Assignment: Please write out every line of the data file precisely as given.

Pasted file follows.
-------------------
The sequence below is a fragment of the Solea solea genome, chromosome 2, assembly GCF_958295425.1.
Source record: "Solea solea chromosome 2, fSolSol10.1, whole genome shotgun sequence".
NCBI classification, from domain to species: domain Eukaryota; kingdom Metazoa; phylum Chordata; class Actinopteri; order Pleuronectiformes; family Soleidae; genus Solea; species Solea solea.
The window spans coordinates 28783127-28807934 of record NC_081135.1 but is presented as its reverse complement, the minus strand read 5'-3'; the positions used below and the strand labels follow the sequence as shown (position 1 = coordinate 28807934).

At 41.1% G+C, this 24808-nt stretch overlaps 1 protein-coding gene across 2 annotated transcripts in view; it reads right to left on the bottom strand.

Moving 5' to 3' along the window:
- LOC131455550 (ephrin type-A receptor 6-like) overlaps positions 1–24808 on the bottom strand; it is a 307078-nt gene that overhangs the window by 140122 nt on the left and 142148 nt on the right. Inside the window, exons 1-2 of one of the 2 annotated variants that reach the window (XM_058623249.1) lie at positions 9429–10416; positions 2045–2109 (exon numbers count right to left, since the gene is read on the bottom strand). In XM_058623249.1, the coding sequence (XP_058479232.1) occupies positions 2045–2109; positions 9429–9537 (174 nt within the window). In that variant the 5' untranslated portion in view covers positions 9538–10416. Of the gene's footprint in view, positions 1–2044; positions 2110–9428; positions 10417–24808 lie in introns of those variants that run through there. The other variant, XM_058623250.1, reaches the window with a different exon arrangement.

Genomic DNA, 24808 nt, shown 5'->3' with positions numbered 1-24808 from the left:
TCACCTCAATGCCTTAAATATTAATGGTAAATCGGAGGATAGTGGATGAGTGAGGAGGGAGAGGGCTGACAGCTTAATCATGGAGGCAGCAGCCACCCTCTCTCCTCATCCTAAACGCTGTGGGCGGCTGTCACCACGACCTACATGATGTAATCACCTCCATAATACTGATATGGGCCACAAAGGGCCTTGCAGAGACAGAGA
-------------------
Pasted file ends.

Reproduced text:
The sequence below is a fragment of the Solea solea genome, chromosome 2, assembly GCF_958295425.1.
Source record: "Solea solea chromosome 2, fSolSol10.1, whole genome shotgun sequence".
NCBI classification, from domain to species: domain Eukaryota; kingdom Metazoa; phylum Chordata; class Actinopteri; order Pleuronectiformes; family Soleidae; genus Solea; species Solea solea.
The window spans coordinates 28783127-28807934 of record NC_081135.1 but is presented as its reverse complement, the minus strand read 5'-3'; the positions used below and the strand labels follow the sequence as shown (position 1 = coordinate 28807934).

At 41.1% G+C, this 24808-nt stretch overlaps 1 protein-coding gene across 2 annotated transcripts in view; it reads right to left on the bottom strand.

Moving 5' to 3' along the window:
- LOC131455550 (ephrin type-A receptor 6-like) overlaps positions 1–24808 on the bottom strand; it is a 307078-nt gene that overhangs the window by 140122 nt on the left and 142148 nt on the right. Inside the window, exons 1-2 of one of the 2 annotated variants that reach the window (XM_058623249.1) lie at positions 9429–10416; positions 2045–2109 (exon numbers count right to left, since the gene is read on the bottom strand). In XM_058623249.1, the coding sequence (XP_058479232.1) occupies positions 2045–2109; positions 9429–9537 (174 nt within the window). In that variant the 5' untranslated portion in view covers positions 9538–10416. Of the gene's footprint in view, positions 1–2044; positions 2110–9428; positions 10417–24808 lie in introns of those variants that run through there. The other variant, XM_058623250.1, reaches the window with a different exon arrangement.

Genomic DNA, 24808 nt, shown 5'->3' with positions numbered 1-24808 from the left:
TCACCTCAATGCCTTAAATATTAATGGTAAATCGGAGGATAGTGGATGAGTGAGGAGGGAGAGGGCTGACAGCTTAATCATGGAGGCAGCAGCCACCCTCTCTCCTCATCCTAAACGCTGTGGGCGGCTGTCACCACGACCTACATGATGTAATCACCTCCATAATACTGATATGGGCCACAAAGGGCCTTGCAGAGACAGAGA